Any estimate of H_{0} derived from gravitational lensing will be no better than the lens model that is deduced from observations of the positions and fluxes of the individual images. Lens modeling is, necessarily, a rather subjective business. The procedure that has to be followed depends upon whether or not the images are resolved. In most cases, there are N unresolved point images giving 2(N  1) relative coordinates. There are also (N  1) relative fluxes which can be fit to the magnification ratios. Since sources are variable, fluxes must be compared at the same emission time. (A complication that can arise at optical wavelengths is that individual stars in the lensing galaxy can cause additional, variable magnification, called microlensing, if the source is sufficiently compact. However, this is unlikely to be a problem at infrared or radio wavelengths.) So, with N point images, there are usually 3(N  1) observables which can be used in model fitting. Once the relative time delays in the system are measured, they provide (N  2) additional constraints.
Resolved images contain more information. Firstly, when compact radio sources are resolved using VLBI, the individual images ought to be related by a simple, four parameter, linear transformation (Eq. 2.16). This can be measured and is more useful than the flux ratio alone in constraining the model, and would give an additional 3(N  1) observables. Secondly, if the radio structure is large enough, it is possible to expand to one higher order and measure the gradient of µ_{ij}. Thirdly, some sources are so extended that they form ringlike images. This can happen at either radio or optical wavelengths. In this case we have a large number, perhaps thousands of independent pixels to match up. In principle, this can lead to a highly constrained lens (and source) model. The best techniques for tackling this problem at radio wavelengths (Wallington, Kochanek & Narayan 1996) incorporate the model fitting as a stage in the map making procedure and, in some cases this can lead to impressively good models.
In order to model a simple gravitational lens, the scaled potential of the lensing galaxy, (plus any additional galaxies close enough to contribute to the deflection) is modeled using a simple function that contains adjustable parameters that measure the depth of the potential, its core radius, its ellipticity and its radial variation. A convenient functional form is the elliptical potential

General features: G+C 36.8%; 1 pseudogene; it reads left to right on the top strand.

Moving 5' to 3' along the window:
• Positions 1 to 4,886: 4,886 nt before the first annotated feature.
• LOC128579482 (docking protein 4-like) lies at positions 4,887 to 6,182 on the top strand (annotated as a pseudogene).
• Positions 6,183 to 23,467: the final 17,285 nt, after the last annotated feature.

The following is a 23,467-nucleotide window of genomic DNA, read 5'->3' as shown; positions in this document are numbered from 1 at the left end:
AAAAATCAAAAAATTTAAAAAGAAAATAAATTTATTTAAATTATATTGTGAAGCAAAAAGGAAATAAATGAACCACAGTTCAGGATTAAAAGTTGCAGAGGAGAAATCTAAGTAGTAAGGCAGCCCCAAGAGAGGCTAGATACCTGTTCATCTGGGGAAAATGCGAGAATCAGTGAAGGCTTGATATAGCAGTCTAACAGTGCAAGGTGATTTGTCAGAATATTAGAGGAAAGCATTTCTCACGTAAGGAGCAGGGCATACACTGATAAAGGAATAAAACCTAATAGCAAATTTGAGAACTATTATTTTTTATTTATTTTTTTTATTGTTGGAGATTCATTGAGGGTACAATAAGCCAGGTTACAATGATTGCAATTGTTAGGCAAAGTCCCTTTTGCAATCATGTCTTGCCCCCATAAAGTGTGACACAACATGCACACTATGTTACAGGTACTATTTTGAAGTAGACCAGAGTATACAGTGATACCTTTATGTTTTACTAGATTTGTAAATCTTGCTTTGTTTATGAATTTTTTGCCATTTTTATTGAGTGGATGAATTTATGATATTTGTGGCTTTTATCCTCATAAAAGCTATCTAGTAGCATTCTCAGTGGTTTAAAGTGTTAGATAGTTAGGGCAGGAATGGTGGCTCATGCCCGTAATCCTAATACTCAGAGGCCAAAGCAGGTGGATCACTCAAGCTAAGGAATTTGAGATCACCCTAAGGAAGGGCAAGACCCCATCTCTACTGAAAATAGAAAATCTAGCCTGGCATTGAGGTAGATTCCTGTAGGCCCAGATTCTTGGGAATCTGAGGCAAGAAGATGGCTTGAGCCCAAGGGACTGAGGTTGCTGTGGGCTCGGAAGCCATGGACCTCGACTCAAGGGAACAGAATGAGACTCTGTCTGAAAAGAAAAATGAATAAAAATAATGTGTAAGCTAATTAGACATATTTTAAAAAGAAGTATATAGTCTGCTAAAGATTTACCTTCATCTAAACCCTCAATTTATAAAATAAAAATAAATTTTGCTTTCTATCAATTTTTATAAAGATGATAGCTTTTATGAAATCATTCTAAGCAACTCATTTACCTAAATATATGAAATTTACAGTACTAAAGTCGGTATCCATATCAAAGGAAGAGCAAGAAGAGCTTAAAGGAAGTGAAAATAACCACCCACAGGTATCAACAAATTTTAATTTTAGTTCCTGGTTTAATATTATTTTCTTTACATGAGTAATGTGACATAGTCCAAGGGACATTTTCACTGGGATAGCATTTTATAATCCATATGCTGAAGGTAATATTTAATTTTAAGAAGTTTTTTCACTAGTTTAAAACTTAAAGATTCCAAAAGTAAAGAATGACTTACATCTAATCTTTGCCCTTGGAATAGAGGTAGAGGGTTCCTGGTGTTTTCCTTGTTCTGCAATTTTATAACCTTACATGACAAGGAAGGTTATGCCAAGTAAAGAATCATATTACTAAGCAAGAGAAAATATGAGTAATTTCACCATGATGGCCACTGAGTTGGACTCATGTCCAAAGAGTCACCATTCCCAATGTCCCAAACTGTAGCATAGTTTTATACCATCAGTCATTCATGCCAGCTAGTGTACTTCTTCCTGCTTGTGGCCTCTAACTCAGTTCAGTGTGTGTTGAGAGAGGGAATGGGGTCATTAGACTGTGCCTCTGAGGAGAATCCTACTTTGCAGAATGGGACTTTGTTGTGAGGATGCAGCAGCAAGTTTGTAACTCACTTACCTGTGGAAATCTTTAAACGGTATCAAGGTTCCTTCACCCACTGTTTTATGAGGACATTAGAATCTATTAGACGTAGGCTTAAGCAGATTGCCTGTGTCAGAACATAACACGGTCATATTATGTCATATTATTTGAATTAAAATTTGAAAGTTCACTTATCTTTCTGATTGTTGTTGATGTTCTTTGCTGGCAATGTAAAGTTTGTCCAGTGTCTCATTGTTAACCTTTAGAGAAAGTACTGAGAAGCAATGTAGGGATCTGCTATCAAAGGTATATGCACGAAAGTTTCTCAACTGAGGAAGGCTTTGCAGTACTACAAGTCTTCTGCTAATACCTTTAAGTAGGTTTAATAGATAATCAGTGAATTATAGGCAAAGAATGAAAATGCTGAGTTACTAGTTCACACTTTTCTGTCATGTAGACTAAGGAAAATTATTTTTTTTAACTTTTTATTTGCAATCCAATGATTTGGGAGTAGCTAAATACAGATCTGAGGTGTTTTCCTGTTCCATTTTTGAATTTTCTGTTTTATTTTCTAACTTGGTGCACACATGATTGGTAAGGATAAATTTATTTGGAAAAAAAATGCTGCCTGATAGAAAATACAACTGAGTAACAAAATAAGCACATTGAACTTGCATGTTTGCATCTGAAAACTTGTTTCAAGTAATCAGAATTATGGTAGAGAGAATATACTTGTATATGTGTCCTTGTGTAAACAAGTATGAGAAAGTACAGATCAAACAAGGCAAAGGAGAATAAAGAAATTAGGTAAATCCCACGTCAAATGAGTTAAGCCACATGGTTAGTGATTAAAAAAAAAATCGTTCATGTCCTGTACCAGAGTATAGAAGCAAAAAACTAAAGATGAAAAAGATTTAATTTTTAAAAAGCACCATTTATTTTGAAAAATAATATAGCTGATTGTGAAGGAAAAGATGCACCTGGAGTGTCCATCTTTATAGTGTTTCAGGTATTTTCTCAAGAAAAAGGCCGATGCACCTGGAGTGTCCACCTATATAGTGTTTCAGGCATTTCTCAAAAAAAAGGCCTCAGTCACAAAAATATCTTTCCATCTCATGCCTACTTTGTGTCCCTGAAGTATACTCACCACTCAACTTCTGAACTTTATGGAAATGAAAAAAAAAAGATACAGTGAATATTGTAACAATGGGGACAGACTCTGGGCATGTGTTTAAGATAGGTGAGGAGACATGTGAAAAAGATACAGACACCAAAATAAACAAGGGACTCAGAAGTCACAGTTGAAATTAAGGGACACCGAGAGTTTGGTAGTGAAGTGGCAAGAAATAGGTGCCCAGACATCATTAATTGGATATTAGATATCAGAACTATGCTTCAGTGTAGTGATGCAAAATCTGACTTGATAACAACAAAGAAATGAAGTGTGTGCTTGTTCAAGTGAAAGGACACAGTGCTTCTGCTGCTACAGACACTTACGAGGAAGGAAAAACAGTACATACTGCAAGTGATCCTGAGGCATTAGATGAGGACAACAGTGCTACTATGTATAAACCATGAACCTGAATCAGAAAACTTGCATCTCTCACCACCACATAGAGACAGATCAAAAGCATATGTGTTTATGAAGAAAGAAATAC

(4.19) 
where = (x, y) measures distance from the center of the potential which is located at (x_{0}, y_{0}). The two parameters _{c}, _{s} combine to describe the ellipticity and the position angle of the major axis. The exponent q measures the radial variation of the density at large radius. A value q = 0.5 corresponds to an isothermal sphere and a value q = 1 has asymptotically r^{2} as might be appropriate if, for example, mass traces light as in a Hubble profile. The elliptical potential has the advantage that it is quick to compute and good for searches in multidimensional parameter space. Its drawback is that the corresponding surface density is peanutshaped at large ellipticity. Either two potentials must be superposed to generate realistic surface density distributions or a choice made from a smorgasbord of more complicated potentials (e.g. Schneider et al. 1992). In some cases, these potentials can be located and oriented using the observed galaxy image. However, we know that the mass in galaxies does not completely trace the light; in particular it diminishes more slowly with increasing radius. Therefore, we still have some freedom in modeling the mass distribution of lensing galaxies, even if their light profiles are well known. An example of the elliptical potential model is shown in Fig. 2. Motivated by the optical HST images of 1608+656, two elliptical potentials are superimposed to produce the observed quad configuration.
Figure 2. Radio map of the gravitational lens system 1608+656. The system was observed on 1996 October 10 with the VLA at 8.4 GHz. The map shows four unresolved images of the background source (at z_{s} = 1.39). The brightest image (A) is located at the origin. (Courtesy of Chris Fassnacht.) Right: A simple model for 1608+656, consisting of two elliptical potentials. Solid lines represent logarithmically spaced density contours of the lensing mass distribution. The observed image positions (marked with dots) and their relative fluxes are accurately reproduced by this model. 
It is also conventional to augment the lensing galaxy potential with a simple quadratic form,
(4.20) 
which is tracefree and corresponds to a pure shear of the images. The external shear has two origins: dark matter lying in the lens plane associated with galaxies outside the strong lensing region and largescale structure along the line of sight, as we discuss in more detail below.
A common procedure for modeling well observed gravitational lenses is to decide upon a list of independent observables and a smaller number of lens model parameters. These parameters are then varied so as to minimize some measure of the goodness of fit, typically a ^{2} associated with the differences in the observables as predicted by the model from those actually measured. This approach has the merit of rewarding simplicity. However, the fit is usually somewhat imperfect and it is difficult to assign a formal error. A somewhat better approach, that is much harder to implement in practice, is to construct families of more elaborate models that may contain more parameters than observables and which are consequently underdetermined. Using this approach, it ought to be possible to derive many models that exactly recover the observables. We can then assign two types of error to the model time delay. One is associated with the measurement errors in the observables, the other depends upon the freedom in the models and it is here that the outcome depends most subjectively upon what we are prepared to countenance.